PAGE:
Just like with Dirt Road releases, it helps to set a release goal and a deadline, and use a release burn down to drive development. The decision criterion here is: if we would leave out this piece, would someone be hindered in doing their work? No? Then it is not part of your Cobblestone Road release.
Cobblestone Road guiding question:
What is good enough?
A Highway release is a full blown implementation, with all the bells & whistles, luxuries, and nice-to-haves. Striving for perfection finds its place in the Highway release.
Chances are that by now, the customer has learned so much from tangible Dirt Road and Cobblestone Road results, that the current perspective on what comprises the Highway has changed dramatically from what the customer initially assumed.
How great should it be? How far do you want to go? What should be in the Highway release(s)? Well, anything can be in there, as long as someone is willing to pay for it. Just remember, kids, code can be a liability, as well as an asset.
Cobblestone Road guiding question:
What do we still want to pay for?
Dimensional Planning in practice
We usually create a story map and assign different stories to the different dimensions. We end up with Dirt Road, Cobblestone Road and Highway slices. This implies we will have at least three releases. We can apply the metaphor also to large stories and split them up in different dimensions.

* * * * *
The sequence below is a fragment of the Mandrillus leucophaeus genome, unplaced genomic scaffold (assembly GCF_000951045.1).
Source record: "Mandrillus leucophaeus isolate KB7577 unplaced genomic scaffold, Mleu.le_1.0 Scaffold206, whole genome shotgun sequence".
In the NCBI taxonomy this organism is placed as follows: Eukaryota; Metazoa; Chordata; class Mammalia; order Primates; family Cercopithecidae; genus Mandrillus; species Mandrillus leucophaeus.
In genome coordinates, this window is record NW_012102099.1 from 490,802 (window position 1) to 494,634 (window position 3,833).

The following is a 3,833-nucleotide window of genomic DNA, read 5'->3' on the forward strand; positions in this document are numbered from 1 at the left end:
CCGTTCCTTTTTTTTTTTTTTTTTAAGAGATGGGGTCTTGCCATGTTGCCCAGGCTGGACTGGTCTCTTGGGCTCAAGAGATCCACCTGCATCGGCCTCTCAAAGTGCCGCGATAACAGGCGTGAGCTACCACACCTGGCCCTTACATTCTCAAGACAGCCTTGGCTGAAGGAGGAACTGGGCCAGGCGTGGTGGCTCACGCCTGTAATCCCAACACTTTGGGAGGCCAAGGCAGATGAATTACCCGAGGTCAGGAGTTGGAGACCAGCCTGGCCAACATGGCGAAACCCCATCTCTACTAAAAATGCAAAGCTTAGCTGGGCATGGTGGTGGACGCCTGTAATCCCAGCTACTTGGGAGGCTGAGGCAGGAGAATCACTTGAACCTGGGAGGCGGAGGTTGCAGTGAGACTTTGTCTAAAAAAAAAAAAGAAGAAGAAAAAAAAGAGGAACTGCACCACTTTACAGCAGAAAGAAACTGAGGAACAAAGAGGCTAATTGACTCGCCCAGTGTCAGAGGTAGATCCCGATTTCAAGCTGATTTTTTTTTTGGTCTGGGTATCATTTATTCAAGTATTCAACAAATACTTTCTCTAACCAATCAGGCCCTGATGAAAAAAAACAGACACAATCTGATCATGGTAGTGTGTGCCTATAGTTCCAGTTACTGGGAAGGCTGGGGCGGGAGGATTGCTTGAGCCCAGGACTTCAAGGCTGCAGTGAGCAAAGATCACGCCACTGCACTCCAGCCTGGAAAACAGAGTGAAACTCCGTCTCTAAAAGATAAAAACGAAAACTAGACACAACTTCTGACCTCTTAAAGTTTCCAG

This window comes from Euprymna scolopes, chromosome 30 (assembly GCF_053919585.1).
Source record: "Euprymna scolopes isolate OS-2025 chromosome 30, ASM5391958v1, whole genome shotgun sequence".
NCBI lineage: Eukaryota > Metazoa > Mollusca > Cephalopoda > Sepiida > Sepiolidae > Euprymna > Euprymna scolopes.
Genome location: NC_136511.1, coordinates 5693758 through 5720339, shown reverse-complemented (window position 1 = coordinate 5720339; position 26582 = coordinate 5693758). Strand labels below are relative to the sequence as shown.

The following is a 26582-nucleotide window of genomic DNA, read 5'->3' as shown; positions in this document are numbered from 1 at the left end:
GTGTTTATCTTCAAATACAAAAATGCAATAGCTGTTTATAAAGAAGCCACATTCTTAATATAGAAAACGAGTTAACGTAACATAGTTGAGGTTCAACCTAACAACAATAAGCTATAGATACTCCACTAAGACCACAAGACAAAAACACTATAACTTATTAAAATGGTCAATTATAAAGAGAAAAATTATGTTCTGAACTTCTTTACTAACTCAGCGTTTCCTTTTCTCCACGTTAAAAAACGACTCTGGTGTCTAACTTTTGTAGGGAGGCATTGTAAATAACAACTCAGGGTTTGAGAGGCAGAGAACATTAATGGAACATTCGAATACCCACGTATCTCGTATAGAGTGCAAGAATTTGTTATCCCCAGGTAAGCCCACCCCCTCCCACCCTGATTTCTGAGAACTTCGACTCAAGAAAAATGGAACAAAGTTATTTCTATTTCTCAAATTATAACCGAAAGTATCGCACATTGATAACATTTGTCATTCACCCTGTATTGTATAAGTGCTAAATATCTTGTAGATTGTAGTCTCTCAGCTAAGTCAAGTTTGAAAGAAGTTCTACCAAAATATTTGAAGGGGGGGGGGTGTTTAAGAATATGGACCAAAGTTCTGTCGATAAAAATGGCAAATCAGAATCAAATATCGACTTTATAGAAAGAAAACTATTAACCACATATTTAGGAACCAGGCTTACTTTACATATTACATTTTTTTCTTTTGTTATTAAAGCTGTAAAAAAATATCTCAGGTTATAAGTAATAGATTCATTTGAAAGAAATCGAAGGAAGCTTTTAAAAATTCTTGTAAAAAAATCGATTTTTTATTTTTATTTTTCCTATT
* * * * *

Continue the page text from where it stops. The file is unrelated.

Dimensional Planning works well with User Story Mapping, as it helps slicing releases and finding release goals. User story mapping proposes to start with a walking skeleton - a minimal version of the software that spans everything to get architectural feedback. A walking skeleton is not a Dirt Road version: they seek different kinds of feedback. You can still do both, start with a walking skeleton, then do a Dirt Road version.
In a story map, it is not always as simple as story ‘X’ is a Dirt Road story and story ‘Y’ a Cobblestone Road or Highway story. Stories in a story map are often of ‘epical’ size. They need to be split in smaller stories. The three roads metaphor can facilitate this splitting process as well.
Using the metaphor of the three road helps in negotiating an earlier release with customers who want it all: it allows them to agree on a bare minimum version, because they know the bells and whistles won’t be forgotten. Along the way, the customer will realize they don’t need the full highway.
Dimensional Planning provides customers and developers a shared language to discuss smaller valuable deliveries. It is about good enough software.
- Dimensional Planning
- Koen’s original slides
- Real options by Yves Hanoulle & Geike Hanoulle
- Impact Mapping by Gojko Adzic, another useful technique that helps you plan for value
- Kristine Pethick, “Dirt Road to Playa Sucia”
- Jeremy Keith, Cobblestones.
- USDA NRCS Montana Roads10.tif
This post is part of a series on Dimensional Planning:
- Dimensional Planning - good enough software, early & often
- Dimensional Planning - a story
- Dimensions of Dimensional Planning
- Dimensions of Features - an example